Additive Manufacturing Integrated Energy (AMIE) researchers examined various technologies and asked how wireless charging for vehicles, which typically routes from the power source to the vehicle, could function in the opposite direction—that is, from the vehicle to the power source. They envisioned an infrastructure that would allow a two-way exchange of energy to send power where and when needed.
The electrical energy flow demonstrated in the AMIE project is a good example of new technology that solves several energy problems at once, storing and supplying energy to both a building and a vehicle in various on- and off-grid scenarios.
The AMIE home can draw electric energy in the traditional sense from the grid to power lights and appliances. But AMIE can also collect electricity via solar panels and store it in secondary-use batteries located under the house. During peak times when people are using the most energy at home, AMIE can revert to stored power and not depend solely on the grid; this can help to relieve stress on an aging electrical infrastructure. AMIE’s groundbreaking technology shines when AMIE can “choose” from not only solar or stored energy, but also from the hybrid electric and natural gas-powered vehicle outfitted with a bidirectional wireless charging system linking the car with the house.
A research platform
AMIE serves as a research platform to evaluate algorithms that can determine how energy is shared among available resources and can anticipate when power is available from the sun or when electricity is needed in the building. These algorithms serve as a “brain” to determine how to shift building loads (such as the heating, ventilation, and air-conditioning system [HVAC]) and provide the remaining energy needs with an optimal balance of power generation. The brain also coordinates with the algorithms in the end devices, such as the car and the HVAC, to ensure optimized power use. Routing electricity from the car to power the house wirelessly is a novel approach.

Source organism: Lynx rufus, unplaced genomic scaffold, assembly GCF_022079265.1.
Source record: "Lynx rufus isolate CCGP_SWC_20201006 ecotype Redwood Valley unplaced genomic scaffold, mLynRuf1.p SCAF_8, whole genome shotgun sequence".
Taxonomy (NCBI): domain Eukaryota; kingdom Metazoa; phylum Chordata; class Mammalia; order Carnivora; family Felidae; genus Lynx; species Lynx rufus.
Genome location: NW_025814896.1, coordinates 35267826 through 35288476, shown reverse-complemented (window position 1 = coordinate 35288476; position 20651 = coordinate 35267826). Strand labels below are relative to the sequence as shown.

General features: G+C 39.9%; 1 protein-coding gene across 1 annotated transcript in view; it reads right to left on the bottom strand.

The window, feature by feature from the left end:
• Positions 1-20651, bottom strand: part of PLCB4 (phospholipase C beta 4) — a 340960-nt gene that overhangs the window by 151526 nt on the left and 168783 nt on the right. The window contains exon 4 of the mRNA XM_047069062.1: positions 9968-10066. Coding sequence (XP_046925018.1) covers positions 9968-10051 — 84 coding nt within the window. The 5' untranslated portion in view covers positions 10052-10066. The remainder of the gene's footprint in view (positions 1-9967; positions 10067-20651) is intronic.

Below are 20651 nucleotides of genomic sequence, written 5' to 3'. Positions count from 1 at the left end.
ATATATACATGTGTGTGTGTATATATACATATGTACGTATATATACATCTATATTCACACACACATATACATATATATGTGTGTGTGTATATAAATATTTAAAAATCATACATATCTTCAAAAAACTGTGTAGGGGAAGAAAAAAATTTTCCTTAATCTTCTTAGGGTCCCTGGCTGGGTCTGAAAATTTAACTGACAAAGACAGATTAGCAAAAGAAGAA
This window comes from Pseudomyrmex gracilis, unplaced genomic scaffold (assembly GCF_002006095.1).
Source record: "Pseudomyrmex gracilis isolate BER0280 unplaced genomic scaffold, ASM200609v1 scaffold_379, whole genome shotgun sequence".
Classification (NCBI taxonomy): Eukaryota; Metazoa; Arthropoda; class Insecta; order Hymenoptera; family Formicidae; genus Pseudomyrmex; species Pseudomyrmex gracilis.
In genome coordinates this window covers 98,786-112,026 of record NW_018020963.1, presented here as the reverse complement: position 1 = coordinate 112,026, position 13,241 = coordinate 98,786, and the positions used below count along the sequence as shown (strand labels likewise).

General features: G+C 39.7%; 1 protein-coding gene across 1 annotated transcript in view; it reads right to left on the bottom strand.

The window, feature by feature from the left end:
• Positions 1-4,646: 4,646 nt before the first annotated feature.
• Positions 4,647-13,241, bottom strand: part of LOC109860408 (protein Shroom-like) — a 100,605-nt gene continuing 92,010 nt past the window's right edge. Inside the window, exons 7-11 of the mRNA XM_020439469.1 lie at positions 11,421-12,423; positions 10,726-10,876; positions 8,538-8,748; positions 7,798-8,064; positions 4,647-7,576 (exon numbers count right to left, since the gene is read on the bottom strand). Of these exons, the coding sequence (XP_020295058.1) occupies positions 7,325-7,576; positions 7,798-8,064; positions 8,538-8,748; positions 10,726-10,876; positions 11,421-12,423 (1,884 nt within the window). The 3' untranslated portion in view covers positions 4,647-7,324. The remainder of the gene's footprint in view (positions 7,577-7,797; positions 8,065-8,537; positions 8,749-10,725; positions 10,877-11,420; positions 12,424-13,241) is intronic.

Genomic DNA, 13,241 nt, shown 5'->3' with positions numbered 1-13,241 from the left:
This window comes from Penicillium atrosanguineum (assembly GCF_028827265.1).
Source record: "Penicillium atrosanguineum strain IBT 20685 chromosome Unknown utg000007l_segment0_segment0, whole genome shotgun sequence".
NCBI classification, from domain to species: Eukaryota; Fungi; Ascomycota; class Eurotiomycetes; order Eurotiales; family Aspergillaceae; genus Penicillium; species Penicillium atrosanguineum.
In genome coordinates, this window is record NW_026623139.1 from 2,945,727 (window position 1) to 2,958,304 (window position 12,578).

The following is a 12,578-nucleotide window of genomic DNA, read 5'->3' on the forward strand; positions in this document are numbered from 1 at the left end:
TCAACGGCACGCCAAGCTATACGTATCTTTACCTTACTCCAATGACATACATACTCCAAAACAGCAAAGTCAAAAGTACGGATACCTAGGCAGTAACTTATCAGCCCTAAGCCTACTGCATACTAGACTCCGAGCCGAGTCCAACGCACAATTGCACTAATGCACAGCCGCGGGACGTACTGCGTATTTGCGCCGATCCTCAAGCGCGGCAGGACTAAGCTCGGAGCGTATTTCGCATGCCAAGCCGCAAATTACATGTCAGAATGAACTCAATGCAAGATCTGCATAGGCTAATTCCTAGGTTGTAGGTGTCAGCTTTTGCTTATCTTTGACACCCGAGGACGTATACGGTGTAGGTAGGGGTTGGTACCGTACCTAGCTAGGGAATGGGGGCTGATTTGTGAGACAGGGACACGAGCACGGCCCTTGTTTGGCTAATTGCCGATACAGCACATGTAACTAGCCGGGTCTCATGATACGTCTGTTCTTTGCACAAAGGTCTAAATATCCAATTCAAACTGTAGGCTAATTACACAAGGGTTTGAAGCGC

“AMIE is the first demonstration of bidirectional wireless power transfer at this level [6.6 kilowatts] in the world,” said Burak Ozpineci, group leader of ORNL’s Power Electronics and Electric Machinery Research Group.
How does it work?
AMIE’s 3D-printed utility vehicle (PUV) runs on natural gas and powers the vehicle’s generator. Energy flows from the generator to the battery to the electric motor; when the PUV is parked, the coils align and the generator sends energy to a wireless charging pad on the ground. The charging pad sends electricity to the building to power the loads or charge the battery, which stores and supplies energy to the home. When the battery is fully charged, it can power both house and car. The resulting system can function as the home’s backup generator.
“We will have an electric car future, so why not make our electric vehicles work while they’re parked?” Ozpineci said. “If the power goes out, power generated wirelessly by the vehicle can automatically power the house.”
Ozpineci also envisions large parking lots in urban areas equipped with charging stations that, through bidirectional wired or wireless power transfer, allow people to recharge their electric vehicles, as well as provide power to nearby buildings in times of emergency energy needs.
Multiple research teams at ORNL and many industry partners developed the AMIE project. Sponsors were three offices under DOE’s Office of Energy Efficiency and Renewable Energy: Building Technologies, Advanced Manufacturing, and Vehicle Technologies.